Solitude...and Last Week's Reading List


… it is all right to be alone, to want to be alone, to be alone and not lonely—even to be lonely at times
The Muse refused to smile… I brooded, wondering why I couldn’t find a single thing to write about. Not even my baby brother’s antics over the weekend could inspire me.  It wasn’t just writing. I found that I had little to say to my friends. The texts went unanswered and the phone calls were punctuated by awkward silences. There wasn’t even much to say to HIM, which is definitely weird because even when we run out of things to talk about, we never run out of things to argue over. Any tweets were just links to things I had read. No witty commentary to life…nothing.

Since I wasn’t the most pleasant company anyone could have, I kept to myself and read. In that short span of time I read ‘The Lilac Bus’ by Maeve Binchy. Reviewers will tell you that it’s a romance novel but it’s really a book about people, ordinary people who are much more that what meets the eye: the mean girl who doesn’t think that she’s mean and the woman who is not as dumb as everyone takes her to be. It’s an Irish book so I had an Irish accent in my head the whole time I was reading it. Reza says only I can do that.  

I also finally got round to reading ‘To Kill a Mockingbird’. I have wanted to read it since I saw it in a newspaper article about classics that are must-reads before one turns 20. ‘A Man Called Thursday’ was also part of the list. Awesome read by the way. I am sure you are wondering, ‘Why the running commentary about literature?’ To be frank, there’s no point to it.

Atticus, Scout and Jem Finch from 'To Kill a Mockingbird'
All I really set out to do was build a case for loners…or people who feel the need to go for certain lengths of time without unnecessary human contact…people who once in a while need ‘me-time’. This description should fit all persons, in general, but you will be surprised at the number of people who simply can’t function in ones. You see, we aren’t such terrible people.  Sometimes we just want to be left alone. Like Boo Radley.  Oh yes, I knew there was a reason why I mentioned ‘To kill a Mockingbird’. It’s an American classic about racism, justice, family and growing up in the South…but more importantly, it’s a story about two children who spend a whole chunk of their childhood trying to get their neighbor, Boo Radley, to get out of his house before they finally accept that being a loner is not such a terrible thing after all. You catch that and a few other life-changing, life lessons from the book.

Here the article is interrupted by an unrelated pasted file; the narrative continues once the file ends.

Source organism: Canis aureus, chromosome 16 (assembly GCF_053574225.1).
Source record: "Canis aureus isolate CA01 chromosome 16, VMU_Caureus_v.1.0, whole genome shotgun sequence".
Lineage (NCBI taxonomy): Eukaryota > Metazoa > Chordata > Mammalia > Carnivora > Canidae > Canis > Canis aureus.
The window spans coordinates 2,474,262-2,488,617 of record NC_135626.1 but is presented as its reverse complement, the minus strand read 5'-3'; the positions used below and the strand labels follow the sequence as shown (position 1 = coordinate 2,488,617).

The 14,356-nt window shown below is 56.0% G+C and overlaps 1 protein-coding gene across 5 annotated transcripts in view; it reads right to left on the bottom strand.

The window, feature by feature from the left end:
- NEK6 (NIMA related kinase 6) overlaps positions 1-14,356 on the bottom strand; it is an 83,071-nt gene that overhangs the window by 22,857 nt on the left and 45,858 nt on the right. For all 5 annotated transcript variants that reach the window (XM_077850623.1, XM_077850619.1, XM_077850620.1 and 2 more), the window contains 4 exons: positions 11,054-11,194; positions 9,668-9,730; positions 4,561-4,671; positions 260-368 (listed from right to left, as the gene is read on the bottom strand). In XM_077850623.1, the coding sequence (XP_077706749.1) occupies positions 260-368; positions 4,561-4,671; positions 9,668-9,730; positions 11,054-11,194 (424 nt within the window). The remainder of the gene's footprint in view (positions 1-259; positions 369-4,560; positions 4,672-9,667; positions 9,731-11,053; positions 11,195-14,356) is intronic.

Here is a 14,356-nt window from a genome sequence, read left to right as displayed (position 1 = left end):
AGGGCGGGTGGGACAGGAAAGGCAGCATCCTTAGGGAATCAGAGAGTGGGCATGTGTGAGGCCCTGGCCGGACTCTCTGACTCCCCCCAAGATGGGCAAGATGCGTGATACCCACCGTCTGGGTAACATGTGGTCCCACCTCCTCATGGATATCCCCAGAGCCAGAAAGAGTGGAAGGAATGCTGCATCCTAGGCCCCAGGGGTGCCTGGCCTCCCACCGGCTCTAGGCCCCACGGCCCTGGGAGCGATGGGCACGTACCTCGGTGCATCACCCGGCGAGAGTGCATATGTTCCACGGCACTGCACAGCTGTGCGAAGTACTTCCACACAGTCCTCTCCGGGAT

So when I sit at a corner table alone, wearing a slightly amused expression and seeming content with life, leave me be. Sometimes all I need are my thoughts, my music and my books. But of course they don’t completely substitute human contact. Even I can’t spend life devoid of all human contact (and that’s saying a lot, being the awesome person that I am). After a dose of me-time I rejoin life. I call up one of two awesome people whom I have probably been neglecting, make plans to spend the weekend binge eating (minus the throwing up), watching movies and regaling each other with tales about the men in our lives.
Have an awesome weekend, be it lonesome or in the company of others. (I use the word ‘awesome’ too many times, right?)

Spend your free time the way you like, not the way you think you’re supposed to. Stay home on New Year’s Eve if that’s what makes you happy. Skip the committee meeting. Cross the street to avoid making aimless chitchat with random acquaintances. Read. Cook. Run. Write a story. –ditto 

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